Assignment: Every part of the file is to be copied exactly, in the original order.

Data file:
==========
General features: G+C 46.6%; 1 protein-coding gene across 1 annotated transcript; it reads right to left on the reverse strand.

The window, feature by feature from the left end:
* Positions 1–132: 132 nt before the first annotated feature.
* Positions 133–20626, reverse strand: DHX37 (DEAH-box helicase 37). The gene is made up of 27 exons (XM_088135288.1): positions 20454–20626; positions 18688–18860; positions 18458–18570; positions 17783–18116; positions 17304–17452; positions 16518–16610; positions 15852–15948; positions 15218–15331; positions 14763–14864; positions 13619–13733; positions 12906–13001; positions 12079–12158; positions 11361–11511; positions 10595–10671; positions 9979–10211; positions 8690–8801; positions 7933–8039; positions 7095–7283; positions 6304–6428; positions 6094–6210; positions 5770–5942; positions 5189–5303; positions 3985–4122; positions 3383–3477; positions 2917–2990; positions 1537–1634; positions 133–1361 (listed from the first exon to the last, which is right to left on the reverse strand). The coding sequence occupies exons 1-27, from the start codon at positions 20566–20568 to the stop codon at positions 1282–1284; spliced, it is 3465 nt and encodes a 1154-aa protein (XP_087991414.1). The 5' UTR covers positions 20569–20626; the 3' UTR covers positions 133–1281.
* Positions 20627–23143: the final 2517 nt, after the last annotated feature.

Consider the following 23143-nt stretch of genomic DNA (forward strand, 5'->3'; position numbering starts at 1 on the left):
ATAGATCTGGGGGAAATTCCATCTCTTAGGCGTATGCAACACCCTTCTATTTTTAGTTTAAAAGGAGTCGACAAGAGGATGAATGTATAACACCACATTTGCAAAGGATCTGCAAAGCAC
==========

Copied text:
General features: G+C 46.6%; 1 protein-coding gene across 1 annotated transcript; it reads right to left on the reverse strand.

The window, feature by feature from the left end:
* Positions 1–132: 132 nt before the first annotated feature.
* Positions 133–20626, reverse strand: DHX37 (DEAH-box helicase 37). The gene is made up of 27 exons (XM_088135288.1): positions 20454–20626; positions 18688–18860; positions 18458–18570; positions 17783–18116; positions 17304–17452; positions 16518–16610; positions 15852–15948; positions 15218–15331; positions 14763–14864; positions 13619–13733; positions 12906–13001; positions 12079–12158; positions 11361–11511; positions 10595–10671; positions 9979–10211; positions 8690–8801; positions 7933–8039; positions 7095–7283; positions 6304–6428; positions 6094–6210; positions 5770–5942; positions 5189–5303; positions 3985–4122; positions 3383–3477; positions 2917–2990; positions 1537–1634; positions 133–1361 (listed from the first exon to the last, which is right to left on the reverse strand). The coding sequence occupies exons 1-27, from the start codon at positions 20566–20568 to the stop codon at positions 1282–1284; spliced, it is 3465 nt and encodes a 1154-aa protein (XP_087991414.1). The 5' UTR covers positions 20569–20626; the 3' UTR covers positions 133–1281.
* Positions 20627–23143: the final 2517 nt, after the last annotated feature.

Consider the following 23143-nt stretch of genomic DNA (forward strand, 5'->3'; position numbering starts at 1 on the left):
ATAGATCTGGGGGAAATTCCATCTCTTAGGCGTATGCAACACCCTTCTATTTTTAGTTTAAAAGGAGTCGACAAGAGGATGAATGTATAACACCACATTTGCAAAGGATCTGCAAAGCAC